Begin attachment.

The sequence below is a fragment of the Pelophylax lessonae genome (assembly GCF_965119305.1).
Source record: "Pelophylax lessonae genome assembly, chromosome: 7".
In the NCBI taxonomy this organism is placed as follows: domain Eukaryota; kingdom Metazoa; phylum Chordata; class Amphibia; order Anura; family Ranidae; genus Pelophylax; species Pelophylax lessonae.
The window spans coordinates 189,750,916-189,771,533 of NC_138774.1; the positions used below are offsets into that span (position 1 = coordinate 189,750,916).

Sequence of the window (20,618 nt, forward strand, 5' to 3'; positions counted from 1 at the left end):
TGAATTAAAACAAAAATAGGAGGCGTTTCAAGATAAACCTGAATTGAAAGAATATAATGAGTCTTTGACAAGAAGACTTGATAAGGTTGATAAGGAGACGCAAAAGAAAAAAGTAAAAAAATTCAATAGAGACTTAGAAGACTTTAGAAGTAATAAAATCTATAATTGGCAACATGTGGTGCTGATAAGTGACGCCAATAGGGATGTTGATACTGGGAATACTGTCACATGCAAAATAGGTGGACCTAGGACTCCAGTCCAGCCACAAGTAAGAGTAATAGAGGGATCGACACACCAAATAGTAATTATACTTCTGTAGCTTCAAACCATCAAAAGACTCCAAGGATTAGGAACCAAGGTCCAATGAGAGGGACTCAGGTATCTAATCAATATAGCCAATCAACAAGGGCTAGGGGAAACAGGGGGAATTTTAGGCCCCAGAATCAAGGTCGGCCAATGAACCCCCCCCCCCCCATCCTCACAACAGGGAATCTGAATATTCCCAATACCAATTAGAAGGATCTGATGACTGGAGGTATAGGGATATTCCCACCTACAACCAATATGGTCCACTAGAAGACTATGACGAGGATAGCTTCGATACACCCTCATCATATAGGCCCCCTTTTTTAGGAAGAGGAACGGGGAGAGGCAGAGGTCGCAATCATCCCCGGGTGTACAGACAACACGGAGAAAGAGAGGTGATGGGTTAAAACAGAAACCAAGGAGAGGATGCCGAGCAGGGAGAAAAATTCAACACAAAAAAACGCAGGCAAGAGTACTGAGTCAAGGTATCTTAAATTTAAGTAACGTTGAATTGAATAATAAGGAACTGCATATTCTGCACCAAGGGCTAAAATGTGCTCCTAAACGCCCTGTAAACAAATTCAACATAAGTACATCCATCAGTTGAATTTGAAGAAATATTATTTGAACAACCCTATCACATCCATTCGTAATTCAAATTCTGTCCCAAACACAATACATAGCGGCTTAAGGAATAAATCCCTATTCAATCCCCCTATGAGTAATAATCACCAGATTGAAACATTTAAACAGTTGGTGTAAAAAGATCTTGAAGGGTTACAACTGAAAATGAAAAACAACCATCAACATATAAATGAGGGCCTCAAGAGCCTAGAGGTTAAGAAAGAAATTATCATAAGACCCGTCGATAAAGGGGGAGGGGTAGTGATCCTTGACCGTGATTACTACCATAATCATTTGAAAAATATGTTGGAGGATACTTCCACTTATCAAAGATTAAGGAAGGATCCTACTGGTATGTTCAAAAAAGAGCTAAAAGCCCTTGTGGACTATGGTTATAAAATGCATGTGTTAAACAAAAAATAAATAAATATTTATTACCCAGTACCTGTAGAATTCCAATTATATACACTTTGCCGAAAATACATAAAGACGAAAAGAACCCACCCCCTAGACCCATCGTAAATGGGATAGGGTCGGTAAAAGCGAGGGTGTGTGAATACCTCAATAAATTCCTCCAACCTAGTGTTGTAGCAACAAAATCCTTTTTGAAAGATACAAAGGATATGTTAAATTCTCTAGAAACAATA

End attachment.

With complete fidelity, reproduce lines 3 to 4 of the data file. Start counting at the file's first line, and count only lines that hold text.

In the NCBI taxonomy this organism is placed as follows: domain Eukaryota; kingdom Metazoa; phylum Chordata; class Amphibia; order Anura; family Ranidae; genus Pelophylax; species Pelophylax lessonae.
The window spans coordinates 189,750,916-189,771,533 of NC_138774.1; the positions used below are offsets into that span (position 1 = coordinate 189,750,916).